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Infection Processes of Pestalotia subcuticularis on Leaves of Hymenaea courbaril. G. L. Fail, Biology Department, University of California, Santa Cruz 95064; J. H. Langenheim, Biology Department, University of California, Santa Cruz 95064. Phytopathology 80:1259-1265. Accepted for publication 12 June 1990. Copyright 1990 The American Phytopathological Society. DOI: 10.1094/Phyto-80-1259.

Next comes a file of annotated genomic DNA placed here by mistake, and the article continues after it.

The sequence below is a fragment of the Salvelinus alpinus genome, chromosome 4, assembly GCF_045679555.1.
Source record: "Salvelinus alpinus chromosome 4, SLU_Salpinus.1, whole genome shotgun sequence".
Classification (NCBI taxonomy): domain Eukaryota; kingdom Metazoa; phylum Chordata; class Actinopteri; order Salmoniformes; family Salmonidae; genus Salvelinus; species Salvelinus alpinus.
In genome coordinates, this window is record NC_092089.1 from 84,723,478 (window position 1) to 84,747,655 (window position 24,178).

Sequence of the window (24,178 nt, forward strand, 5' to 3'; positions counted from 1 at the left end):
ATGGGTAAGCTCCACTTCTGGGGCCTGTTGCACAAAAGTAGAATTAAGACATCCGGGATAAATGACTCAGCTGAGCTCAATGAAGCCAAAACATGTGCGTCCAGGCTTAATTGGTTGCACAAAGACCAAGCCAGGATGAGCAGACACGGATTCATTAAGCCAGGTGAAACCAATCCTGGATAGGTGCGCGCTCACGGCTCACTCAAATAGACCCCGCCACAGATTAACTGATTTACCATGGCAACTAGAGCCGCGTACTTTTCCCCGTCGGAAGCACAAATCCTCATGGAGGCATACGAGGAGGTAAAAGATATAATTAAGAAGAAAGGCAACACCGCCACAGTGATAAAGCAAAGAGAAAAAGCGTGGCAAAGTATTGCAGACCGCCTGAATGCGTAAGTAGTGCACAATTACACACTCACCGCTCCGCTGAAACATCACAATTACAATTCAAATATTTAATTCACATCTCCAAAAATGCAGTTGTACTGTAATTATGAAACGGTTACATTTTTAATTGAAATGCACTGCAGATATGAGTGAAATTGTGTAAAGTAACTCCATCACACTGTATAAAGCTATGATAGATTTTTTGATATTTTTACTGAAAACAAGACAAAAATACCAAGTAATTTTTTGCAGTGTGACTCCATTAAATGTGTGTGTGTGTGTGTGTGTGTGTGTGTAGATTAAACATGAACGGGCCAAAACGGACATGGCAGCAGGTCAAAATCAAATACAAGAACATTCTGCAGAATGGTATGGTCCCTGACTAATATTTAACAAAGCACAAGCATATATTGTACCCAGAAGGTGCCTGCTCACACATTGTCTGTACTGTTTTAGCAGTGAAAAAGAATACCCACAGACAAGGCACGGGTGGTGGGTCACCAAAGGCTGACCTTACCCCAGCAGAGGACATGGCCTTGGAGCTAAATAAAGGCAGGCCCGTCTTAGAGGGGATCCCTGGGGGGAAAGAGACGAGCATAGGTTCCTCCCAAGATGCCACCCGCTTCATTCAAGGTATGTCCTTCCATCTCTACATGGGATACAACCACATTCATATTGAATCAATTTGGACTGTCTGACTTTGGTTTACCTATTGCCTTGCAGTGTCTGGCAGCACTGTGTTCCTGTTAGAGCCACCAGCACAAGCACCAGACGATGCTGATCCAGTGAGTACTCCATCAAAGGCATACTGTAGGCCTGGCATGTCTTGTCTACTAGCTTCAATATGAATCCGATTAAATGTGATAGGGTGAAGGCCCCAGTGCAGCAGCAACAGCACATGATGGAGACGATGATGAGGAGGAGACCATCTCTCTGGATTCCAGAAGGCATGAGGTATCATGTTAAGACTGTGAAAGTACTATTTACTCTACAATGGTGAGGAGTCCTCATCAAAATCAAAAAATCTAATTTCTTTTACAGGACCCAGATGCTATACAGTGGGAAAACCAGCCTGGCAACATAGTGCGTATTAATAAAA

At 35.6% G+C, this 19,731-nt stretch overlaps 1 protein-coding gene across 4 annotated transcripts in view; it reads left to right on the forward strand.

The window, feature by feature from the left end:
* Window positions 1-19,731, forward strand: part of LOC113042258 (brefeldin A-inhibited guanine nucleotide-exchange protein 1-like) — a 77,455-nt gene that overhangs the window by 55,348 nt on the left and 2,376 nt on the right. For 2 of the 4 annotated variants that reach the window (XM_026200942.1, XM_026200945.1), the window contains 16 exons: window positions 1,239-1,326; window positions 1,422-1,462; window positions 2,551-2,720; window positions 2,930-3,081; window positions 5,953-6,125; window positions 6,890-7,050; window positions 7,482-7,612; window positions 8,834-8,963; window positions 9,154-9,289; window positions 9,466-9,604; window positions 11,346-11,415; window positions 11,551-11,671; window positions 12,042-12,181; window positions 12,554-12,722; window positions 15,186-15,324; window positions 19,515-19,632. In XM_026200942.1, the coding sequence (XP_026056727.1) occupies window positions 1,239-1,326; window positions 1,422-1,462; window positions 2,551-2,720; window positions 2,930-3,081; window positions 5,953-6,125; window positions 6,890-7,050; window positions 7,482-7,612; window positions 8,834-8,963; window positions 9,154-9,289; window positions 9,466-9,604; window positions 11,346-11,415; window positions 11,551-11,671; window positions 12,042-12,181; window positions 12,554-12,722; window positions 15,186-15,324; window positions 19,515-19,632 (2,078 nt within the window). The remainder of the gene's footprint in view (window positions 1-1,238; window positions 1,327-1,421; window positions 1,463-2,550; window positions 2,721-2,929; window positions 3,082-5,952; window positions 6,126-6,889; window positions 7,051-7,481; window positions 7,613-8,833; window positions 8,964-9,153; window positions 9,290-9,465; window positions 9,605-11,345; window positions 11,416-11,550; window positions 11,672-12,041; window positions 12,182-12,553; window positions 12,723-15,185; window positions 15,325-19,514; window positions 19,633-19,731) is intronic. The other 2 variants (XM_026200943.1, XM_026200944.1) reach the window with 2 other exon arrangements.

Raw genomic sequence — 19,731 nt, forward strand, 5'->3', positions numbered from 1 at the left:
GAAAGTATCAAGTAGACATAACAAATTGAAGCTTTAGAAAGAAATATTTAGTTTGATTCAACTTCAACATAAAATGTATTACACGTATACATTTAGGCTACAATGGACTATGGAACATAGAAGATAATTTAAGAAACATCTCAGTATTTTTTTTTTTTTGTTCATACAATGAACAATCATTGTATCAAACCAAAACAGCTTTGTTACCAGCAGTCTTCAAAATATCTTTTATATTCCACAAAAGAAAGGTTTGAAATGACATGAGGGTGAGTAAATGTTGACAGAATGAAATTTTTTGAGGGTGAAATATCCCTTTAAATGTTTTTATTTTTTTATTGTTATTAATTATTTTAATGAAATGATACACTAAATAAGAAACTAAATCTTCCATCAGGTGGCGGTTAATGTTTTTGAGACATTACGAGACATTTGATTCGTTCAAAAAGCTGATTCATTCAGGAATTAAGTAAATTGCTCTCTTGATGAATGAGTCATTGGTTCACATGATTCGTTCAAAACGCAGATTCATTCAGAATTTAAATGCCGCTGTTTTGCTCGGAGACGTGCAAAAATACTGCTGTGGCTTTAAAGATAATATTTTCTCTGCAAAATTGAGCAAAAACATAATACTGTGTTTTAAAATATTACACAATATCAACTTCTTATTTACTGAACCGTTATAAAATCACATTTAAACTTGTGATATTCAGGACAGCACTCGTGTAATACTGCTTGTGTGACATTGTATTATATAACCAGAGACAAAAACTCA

Pestalotia subcuticularis causes serious leaf blighting in some species of tropical trees, such as the leguminous species Hymenaea courbaril. P. subcuticularis forms latent (symptomless) infections as well as leaf spots. Processes of entry, intracellular ramification, latent infection, and lesion formation by P. subcuticularis in leaves of H. courbaril were followed with light, scanning electron, and transmission electron microscopy. Spores of P. subcuticularis germinated within 6 to 12 hr after inoculation onto leaves of H. courbaril from greenhouse trees, and epidermal penetration occurred within 12 to 24 hr after germination. Hyphae entered leaves directly without formation of appressoria and did not enter through stomata. During latent infections, hyphae grew beneath leaf cuticles and between mesophyll cells without any apparent damage to plant tissues other than localized cuticular degradation. Inoculated unwounded leaves from greenhouse trees often had symptomless infections for several weeks. Active infections formed within 1 wk if leaves were wounded by cutting or scraping. In active infections, hyphae grew through tracheary elements, causing vein discoloration. Cells were killed before hyphal entry. Affected cells had distorted chloroplast membranes, decreased numbers of starch grains, and cell walls that were degraded and flocculent in appearance. Inhibitory secondary compounds (resins and tannins) in leaves of H. courbaril may act to maintain infections in the latent phase.